Blinded by Emotion

Court wizards Economists model people as “rational agents” responding reasonably to facts and incentives. Con men Modern psychologists tend to model people as “meat robots” responding emotionally to tribal affiliations and signaling games.

There is truth in both of these models, easily reconciled by the cliche saying “Love is blind.” Anyone who has been in love is aware that strong emotion and rationality go together like fun and feminists–that is, not at all. But the word “blind” implies the opposite quality–sight. Sometimes we really can see clearly. Sometimes we really are blind. The switcher between the two? Emotion.

Am I saying that emotion is bad? Am I the reincarnation of Spock, here to mock you poor humans? Not at all. Emotion is certainly good. Love may properly be an act of will, but the motivation for that act of will is almost always the “warm fuzzies” that emotion gives.

So, what am I saying? To quote more than one Philosopher: “The will should rule the passions.” In this the virtue of Prudence consists. Easy to say, hard to do. But what should be easier to do is to recognize when you are emotional. Emotion may blind you to reason, but it cannot blind you to its own existence. Thus, the more emotion you notice in yourself, the more you should suspect your reasoning to be self-serving.

This works in reverse as well. The less passionate you are about a topic, the more you can trust your own reasoning regarding it.

This concept plays a large role in my confidence in the Catholic Church’s veracity over other denominations. While I may have a very strong emotional attachment to Christ and Christianity as a whole, I honestly didn’t care at all about denominational differences. I grew up in an explicitly non-denominational church. I had no idea what differentiated the various Christian sects for the vast majority of my life. I didn’t care. In this state, a logical argument based on facts and deductive reasoning, can actually operate. My conversion story is boring. I read a very long blog post and was persuaded. The end. Why did this work? Because no emotion.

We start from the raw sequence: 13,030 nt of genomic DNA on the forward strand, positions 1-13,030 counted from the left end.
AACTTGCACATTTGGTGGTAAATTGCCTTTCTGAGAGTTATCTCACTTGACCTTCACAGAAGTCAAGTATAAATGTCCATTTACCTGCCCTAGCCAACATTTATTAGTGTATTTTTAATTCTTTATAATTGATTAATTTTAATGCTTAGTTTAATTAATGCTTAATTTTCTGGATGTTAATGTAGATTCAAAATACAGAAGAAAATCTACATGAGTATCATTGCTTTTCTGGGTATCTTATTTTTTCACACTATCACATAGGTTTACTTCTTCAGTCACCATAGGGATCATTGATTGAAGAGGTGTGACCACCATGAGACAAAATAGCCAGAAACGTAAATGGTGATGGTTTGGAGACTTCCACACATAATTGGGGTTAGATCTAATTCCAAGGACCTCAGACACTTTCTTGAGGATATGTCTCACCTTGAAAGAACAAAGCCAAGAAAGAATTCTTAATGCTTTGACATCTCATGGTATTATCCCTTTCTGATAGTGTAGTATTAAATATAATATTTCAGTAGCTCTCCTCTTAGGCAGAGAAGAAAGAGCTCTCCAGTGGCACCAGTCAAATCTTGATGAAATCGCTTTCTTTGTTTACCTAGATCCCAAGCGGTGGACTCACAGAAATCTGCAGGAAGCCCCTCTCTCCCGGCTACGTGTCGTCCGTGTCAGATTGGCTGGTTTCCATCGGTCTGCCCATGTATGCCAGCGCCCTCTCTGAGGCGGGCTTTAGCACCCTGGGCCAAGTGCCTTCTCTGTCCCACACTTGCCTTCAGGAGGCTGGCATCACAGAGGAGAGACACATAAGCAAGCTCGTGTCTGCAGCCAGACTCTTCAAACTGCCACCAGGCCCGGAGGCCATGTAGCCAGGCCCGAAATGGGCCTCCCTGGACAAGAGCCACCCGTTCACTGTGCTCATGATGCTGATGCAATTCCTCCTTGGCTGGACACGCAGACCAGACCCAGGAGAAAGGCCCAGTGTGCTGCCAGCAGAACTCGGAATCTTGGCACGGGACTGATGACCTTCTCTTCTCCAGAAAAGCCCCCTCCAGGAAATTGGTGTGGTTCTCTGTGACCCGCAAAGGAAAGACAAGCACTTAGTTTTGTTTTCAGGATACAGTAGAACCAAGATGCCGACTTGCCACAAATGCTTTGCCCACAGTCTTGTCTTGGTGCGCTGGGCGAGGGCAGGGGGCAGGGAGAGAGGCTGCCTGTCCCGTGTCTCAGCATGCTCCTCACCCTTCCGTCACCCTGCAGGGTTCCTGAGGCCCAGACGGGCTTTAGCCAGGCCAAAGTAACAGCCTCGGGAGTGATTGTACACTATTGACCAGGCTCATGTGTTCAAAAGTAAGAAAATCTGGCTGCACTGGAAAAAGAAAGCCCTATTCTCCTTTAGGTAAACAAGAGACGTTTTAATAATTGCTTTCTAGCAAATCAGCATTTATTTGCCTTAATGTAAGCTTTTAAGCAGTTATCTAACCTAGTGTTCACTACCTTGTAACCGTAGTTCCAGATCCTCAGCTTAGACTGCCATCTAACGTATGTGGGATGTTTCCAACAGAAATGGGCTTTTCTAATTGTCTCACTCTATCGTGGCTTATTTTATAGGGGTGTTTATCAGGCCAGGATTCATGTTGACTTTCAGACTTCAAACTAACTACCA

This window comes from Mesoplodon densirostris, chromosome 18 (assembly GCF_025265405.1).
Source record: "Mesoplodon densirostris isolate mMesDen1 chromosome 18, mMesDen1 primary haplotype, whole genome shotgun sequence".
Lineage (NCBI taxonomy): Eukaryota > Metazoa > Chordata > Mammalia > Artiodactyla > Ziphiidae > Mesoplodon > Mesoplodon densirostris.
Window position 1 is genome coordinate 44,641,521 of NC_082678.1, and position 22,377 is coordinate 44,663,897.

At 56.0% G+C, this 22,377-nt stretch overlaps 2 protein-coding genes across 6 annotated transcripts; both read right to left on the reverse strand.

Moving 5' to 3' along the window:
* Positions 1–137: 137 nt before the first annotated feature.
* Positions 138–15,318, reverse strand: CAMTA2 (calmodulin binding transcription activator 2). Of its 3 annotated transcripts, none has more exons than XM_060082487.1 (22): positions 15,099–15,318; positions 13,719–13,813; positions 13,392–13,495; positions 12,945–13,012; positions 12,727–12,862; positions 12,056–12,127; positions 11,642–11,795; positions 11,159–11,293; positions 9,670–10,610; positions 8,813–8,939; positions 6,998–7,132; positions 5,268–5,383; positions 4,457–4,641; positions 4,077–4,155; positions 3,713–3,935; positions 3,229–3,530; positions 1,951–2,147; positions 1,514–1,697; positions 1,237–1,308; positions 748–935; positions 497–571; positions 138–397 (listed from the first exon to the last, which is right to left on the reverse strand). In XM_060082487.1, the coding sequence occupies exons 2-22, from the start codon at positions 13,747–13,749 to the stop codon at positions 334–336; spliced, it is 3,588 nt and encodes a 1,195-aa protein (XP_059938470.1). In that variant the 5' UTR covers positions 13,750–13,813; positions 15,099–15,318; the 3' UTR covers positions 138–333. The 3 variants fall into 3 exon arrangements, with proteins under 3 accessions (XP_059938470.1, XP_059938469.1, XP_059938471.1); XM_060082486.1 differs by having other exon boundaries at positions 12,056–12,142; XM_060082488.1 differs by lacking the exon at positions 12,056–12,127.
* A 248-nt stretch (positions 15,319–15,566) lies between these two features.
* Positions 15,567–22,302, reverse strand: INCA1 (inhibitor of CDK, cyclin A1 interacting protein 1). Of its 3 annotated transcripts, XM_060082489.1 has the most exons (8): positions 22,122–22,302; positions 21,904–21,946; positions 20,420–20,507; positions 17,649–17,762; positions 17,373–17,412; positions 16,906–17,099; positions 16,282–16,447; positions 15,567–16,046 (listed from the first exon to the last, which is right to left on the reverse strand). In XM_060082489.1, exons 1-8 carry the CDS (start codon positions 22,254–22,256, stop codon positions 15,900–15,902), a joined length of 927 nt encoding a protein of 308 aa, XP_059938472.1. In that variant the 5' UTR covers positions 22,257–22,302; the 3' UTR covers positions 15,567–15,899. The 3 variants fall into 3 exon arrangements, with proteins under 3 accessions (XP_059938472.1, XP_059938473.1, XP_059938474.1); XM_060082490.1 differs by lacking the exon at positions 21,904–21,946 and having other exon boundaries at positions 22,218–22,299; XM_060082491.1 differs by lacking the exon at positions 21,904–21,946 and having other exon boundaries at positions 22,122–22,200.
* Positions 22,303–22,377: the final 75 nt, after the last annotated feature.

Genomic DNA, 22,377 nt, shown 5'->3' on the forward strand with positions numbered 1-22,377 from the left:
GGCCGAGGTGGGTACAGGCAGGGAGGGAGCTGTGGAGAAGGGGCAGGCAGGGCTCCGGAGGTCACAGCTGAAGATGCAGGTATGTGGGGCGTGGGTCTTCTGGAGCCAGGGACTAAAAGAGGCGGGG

Unfortunately, this is not the situation of the vast majority of people in relation to the Catholic Church. Internet atheists hate all believers with shockingly visceral insults. Protestants often tone it down a bit, but are still incredibly emotionally negative where Catholics are concerned. Can’t send these kinds of people a well-reasoned defense. They wont read it. They can’t.

All I can think to do is to ask them why they are so upset, in an attempt to show them that they cannot trust their reason when so infused with emotion.

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One thought on “Blinded by Emotion

  1. Seems like a concise point was fluffed up to make sure everybody had an opportunity to be offended. A piece about how emotion clouds judgement using language that disgruntles; if intentional, genius.

    Like

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